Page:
As I'm writing this, the story about Maureen Dowd's plagiarism of Josh Marshall is that she lifted the 43-word paragraph from a friend's email, who lifted it from Marshall's blog.
While he doesn't condone the behaviour, Jack Shafer at Slate takes the opportunity to praise Dowd's response to the charges. Most importantly, he says, she doesn't claim that what she has done is not plagiarism (as many who are caught do) and is "taking her lumps".
Unfortunately, Clark Hoyt, the public editor at the NYTimes has gone ahead and denied it for her: "I do not think Dowd plagiarized, but I also do not think what she did was right." This is odd because the only thing that could be wrong with presenting someone else's words (whether another writer's or a friend's) as your own is that it is plagiarism. The NYTpicker rightly jumps on Hoyt for it here) and rightly demands an answer to a further question, raised by Dowd's account. Has the NYTimes asked Dowd for a copy of the email of correspondence during which the mistake was made?
At first I agreed with Shafer, that Dowd was doing the right thing after having done the wrong thing. I.e., I believed that she was owning up. But she actually changed her story, which went from plagiarize her friend "in conversation" to plagiarizing his/her email. Either way, she was, I would argue, trying to avoid taking the hit (and her lumps) directly.
I have some questions. Did she ask permission? If so, why did her friend not protect her friend's reputation by owning up to the source?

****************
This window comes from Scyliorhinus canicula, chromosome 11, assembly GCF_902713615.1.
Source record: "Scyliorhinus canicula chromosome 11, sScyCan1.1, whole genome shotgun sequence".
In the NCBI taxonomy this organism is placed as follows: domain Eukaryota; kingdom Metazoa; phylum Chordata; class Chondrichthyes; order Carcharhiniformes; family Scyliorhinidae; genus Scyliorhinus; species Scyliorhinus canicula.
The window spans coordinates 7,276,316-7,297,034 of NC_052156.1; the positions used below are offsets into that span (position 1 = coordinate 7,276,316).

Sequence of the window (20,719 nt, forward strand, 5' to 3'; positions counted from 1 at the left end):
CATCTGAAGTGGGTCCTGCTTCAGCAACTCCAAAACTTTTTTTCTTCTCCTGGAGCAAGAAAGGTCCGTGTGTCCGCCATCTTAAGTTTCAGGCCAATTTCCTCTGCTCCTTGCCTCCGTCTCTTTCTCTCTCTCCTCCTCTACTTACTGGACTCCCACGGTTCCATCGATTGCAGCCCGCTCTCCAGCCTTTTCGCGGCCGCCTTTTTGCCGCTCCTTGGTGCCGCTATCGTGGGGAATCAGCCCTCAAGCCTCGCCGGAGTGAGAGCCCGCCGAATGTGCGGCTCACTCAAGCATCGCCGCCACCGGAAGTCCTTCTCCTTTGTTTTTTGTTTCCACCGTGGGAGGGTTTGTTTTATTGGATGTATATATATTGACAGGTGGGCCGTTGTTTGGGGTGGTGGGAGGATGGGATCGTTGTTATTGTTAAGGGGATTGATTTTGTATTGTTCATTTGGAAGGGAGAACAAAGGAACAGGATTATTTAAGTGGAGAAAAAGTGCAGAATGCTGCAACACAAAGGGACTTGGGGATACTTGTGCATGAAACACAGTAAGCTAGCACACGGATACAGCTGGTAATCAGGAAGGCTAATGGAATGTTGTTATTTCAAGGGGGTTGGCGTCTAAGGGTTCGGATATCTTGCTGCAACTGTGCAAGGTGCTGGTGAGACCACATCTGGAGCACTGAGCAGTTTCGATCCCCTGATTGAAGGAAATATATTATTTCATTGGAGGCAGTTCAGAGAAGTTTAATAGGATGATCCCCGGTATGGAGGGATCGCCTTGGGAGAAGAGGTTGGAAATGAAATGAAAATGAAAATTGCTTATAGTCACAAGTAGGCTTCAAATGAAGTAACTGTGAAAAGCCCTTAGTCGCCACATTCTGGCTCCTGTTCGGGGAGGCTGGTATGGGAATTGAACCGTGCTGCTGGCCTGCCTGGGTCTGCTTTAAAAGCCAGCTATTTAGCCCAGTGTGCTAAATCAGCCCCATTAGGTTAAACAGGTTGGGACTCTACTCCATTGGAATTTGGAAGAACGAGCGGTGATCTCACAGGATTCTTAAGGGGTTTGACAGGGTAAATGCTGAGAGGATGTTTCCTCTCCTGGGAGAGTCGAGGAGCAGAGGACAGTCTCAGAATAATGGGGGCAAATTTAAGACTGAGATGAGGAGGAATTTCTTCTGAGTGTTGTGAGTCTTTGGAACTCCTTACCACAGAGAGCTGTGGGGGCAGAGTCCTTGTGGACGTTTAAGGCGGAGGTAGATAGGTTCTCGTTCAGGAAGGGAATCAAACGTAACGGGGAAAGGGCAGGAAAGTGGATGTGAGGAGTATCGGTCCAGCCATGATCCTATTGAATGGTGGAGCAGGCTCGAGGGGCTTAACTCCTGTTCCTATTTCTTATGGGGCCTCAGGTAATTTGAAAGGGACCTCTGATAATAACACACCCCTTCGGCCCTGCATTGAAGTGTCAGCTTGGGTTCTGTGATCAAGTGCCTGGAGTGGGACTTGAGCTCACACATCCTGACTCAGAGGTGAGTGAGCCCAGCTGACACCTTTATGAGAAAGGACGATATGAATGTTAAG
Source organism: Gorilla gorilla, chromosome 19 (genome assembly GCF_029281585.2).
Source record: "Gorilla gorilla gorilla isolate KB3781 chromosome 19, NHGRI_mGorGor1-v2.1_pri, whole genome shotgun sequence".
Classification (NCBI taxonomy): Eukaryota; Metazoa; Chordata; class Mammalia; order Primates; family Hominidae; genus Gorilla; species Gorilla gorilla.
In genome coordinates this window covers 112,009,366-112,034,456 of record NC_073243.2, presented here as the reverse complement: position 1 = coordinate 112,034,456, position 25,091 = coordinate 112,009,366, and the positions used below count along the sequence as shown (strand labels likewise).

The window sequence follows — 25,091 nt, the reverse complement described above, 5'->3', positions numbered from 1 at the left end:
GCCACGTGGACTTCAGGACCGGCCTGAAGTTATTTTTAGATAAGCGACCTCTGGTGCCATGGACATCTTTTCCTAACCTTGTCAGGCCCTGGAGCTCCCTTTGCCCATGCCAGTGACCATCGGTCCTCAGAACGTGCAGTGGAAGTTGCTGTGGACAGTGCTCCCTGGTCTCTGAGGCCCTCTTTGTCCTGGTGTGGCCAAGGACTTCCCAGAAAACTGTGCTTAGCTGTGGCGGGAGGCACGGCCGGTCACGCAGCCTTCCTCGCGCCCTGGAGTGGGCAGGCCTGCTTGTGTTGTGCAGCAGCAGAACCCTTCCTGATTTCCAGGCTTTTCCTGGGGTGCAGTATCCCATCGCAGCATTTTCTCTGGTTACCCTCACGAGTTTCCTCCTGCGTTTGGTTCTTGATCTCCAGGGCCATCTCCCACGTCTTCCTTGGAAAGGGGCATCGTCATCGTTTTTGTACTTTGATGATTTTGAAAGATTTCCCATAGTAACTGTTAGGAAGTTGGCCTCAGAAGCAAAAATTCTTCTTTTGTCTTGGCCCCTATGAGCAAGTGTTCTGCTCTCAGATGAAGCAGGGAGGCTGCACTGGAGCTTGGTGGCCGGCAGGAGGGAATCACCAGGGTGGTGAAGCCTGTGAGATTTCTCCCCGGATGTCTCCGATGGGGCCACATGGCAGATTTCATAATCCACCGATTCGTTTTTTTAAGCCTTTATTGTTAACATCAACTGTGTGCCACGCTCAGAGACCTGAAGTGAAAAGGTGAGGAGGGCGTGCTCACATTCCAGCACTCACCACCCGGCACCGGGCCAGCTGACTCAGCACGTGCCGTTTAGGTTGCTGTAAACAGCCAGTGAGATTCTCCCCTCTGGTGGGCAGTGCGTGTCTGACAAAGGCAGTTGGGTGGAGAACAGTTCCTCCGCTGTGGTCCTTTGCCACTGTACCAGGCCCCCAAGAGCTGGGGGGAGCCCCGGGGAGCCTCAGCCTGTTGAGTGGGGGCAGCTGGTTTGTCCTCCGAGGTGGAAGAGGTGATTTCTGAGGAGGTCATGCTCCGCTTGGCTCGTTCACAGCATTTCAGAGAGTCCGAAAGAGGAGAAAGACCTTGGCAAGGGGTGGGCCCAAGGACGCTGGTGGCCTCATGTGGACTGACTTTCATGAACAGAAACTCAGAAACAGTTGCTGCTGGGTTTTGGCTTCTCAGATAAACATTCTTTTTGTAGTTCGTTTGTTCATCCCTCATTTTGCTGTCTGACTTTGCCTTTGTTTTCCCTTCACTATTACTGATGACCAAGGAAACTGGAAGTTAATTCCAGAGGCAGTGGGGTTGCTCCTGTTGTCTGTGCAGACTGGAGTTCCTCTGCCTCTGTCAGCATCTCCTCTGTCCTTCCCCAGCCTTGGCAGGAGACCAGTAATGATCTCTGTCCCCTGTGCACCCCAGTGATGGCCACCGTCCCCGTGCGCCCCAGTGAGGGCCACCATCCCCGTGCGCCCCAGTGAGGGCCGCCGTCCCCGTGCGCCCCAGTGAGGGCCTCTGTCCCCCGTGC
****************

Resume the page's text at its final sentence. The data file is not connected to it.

There is no excuse for using someone else's words in your writing without proper attribution. It may have been a mistake, an intentional act of theft, or it may have been an intential act based on utter ignorance of the academic and journalistic standards. I think the Dowd example shows that you should never try to explain your plagiarism in a way that tries to take the punch out of the charge by obscuring the trail. (E.g., "I didn't plagiarize Marshall. I plagiarized a friend who plagiarized Marshall."*)
One thing I've noticed about plagiarism throughout the past few years is that doing it often inspires your peers to take the gloves off in their criticism of you. Note Dan Kennedy's (though his gloves were actually already off) and Hadley Freeman's pieces in the Guardian. The latter is especially telling. A solid case of plagiarism, even one that everyone agrees is minor, allows a fashion writer to call a Pulitzer Prize-winning journalist "dumbo". It really does allow that.
Update: I think it's significant that Time connects the charge to "grumblings" about Dowd's lack of originality (a charge also makes by Dan Kennedy) in terms of her tendency to quote at length.
Update 2: Jon Friedman makes a related observation that resonates with my own experience with plagiarism. "An accusation of plagiarism is merely a symptom of Dowd's recent penchant for relying on clever, witty and pithy observations. What's missing is the substance to back them up. Her approach smacks of laziness."
Update 3: I like Dan Kennedy's stick-to-it-ness.
Update 4: The always informative Language Log analysis.
Changed 01.05.14: For some reason I had originally written "Dowd" instead of "Marshall" in this sentence.